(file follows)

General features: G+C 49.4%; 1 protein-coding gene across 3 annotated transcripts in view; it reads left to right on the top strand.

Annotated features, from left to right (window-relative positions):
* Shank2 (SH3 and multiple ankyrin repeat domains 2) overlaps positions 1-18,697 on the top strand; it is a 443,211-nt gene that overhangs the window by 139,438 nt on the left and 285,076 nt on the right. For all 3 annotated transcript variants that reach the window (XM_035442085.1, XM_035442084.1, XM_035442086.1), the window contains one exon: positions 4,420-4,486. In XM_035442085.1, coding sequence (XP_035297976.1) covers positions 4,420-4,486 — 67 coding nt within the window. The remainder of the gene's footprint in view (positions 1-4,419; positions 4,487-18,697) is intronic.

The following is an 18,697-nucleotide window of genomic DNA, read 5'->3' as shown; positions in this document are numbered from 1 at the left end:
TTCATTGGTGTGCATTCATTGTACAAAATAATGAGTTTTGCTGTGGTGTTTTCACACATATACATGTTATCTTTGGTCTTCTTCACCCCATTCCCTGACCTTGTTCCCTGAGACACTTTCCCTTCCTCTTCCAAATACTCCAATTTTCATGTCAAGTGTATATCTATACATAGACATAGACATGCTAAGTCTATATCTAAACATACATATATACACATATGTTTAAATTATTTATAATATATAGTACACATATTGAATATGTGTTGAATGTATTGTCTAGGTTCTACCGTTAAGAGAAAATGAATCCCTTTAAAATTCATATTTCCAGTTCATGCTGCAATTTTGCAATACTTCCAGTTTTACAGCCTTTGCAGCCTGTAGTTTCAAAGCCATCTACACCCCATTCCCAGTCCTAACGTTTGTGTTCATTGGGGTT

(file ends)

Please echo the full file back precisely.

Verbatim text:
General features: G+C 49.4%; 1 protein-coding gene across 3 annotated transcripts in view; it reads left to right on the top strand.

Annotated features, from left to right (window-relative positions):
* Shank2 (SH3 and multiple ankyrin repeat domains 2) overlaps positions 1-18,697 on the top strand; it is a 443,211-nt gene that overhangs the window by 139,438 nt on the left and 285,076 nt on the right. For all 3 annotated transcript variants that reach the window (XM_035442085.1, XM_035442084.1, XM_035442086.1), the window contains one exon: positions 4,420-4,486. In XM_035442085.1, coding sequence (XP_035297976.1) covers positions 4,420-4,486 — 67 coding nt within the window. The remainder of the gene's footprint in view (positions 1-4,419; positions 4,487-18,697) is intronic.

The following is an 18,697-nucleotide window of genomic DNA, read 5'->3' as shown; positions in this document are numbered from 1 at the left end:
TTCATTGGTGTGCATTCATTGTACAAAATAATGAGTTTTGCTGTGGTGTTTTCACACATATACATGTTATCTTTGGTCTTCTTCACCCCATTCCCTGACCTTGTTCCCTGAGACACTTTCCCTTCCTCTTCCAAATACTCCAATTTTCATGTCAAGTGTATATCTATACATAGACATAGACATGCTAAGTCTATATCTAAACATACATATATACACATATGTTTAAATTATTTATAATATATAGTACACATATTGAATATGTGTTGAATGTATTGTCTAGGTTCTACCGTTAAGAGAAAATGAATCCCTTTAAAATTCATATTTCCAGTTCATGCTGCAATTTTGCAATACTTCCAGTTTTACAGCCTTTGCAGCCTGTAGTTTCAAAGCCATCTACACCCCATTCCCAGTCCTAACGTTTGTGTTCATTGGGGTT